Gene Roddenberry wanted to put his foot down. The written lick was meant to control its actors and keep the production flowing. “Star Trek” has a tight production schedule, and Roddenberry would be damned if he allowed brash stars to keep things slow. He also let William Shatner and Leonard Nimoy know that their directors were going to be tougher and tougher in the future…because they’d be fired if they weren’t. Roddenberry wrote:
“As long as I stay on the show, starting Monday, there will be no more line changes from one to the other. No more long talks about the scenes that waste us about half a day production of a show — the director will allow this only where there is a valid dramatic story or point of interpretation at stake which he or she believes makes it necessary. The director will be advised that he is also replaceable, and failure to stay on top and in charge of the set will be grounds for his dismissal.”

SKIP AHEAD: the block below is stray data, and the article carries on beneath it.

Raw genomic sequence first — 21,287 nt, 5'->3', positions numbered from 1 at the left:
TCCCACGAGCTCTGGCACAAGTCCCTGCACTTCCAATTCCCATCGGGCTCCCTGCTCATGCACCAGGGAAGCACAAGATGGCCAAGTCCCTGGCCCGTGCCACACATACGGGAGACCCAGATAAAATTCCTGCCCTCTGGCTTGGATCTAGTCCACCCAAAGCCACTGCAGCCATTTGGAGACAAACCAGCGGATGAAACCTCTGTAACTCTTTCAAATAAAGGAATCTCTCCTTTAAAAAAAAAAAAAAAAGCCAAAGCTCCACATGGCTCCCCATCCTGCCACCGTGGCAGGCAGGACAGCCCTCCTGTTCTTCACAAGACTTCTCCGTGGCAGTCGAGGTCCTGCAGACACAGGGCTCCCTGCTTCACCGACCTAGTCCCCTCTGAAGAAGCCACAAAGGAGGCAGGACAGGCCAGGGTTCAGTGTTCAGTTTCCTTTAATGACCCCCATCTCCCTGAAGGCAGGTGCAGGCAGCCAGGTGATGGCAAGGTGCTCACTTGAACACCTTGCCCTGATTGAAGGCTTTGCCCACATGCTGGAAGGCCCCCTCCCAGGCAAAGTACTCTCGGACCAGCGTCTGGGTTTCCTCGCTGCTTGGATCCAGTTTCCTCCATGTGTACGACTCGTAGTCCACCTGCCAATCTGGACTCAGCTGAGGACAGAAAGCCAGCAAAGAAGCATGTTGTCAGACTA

Although DeForest Kelley was not specifically mentioned in the letter, Roddenberry wanted to include it in the missive, perhaps as a warning not to behave like Shatner and Nimoy. Roddenberry signed off with, “Alright, my three old friends and ‘one-time professionals,’ that’s it. Frankly speaking.”
Ultimately, of course, “Star Trek” would find new life in syndication, gain popularity in the 1970s, and become one of the greatest sci-fi franchises of all time. Once the feature films were made and the “Star Trek” VHS tapes circulated, Roddenberry seemed to have calmed down. But damn it, one would assume Shatner and Nimoy were humiliated by such a rating.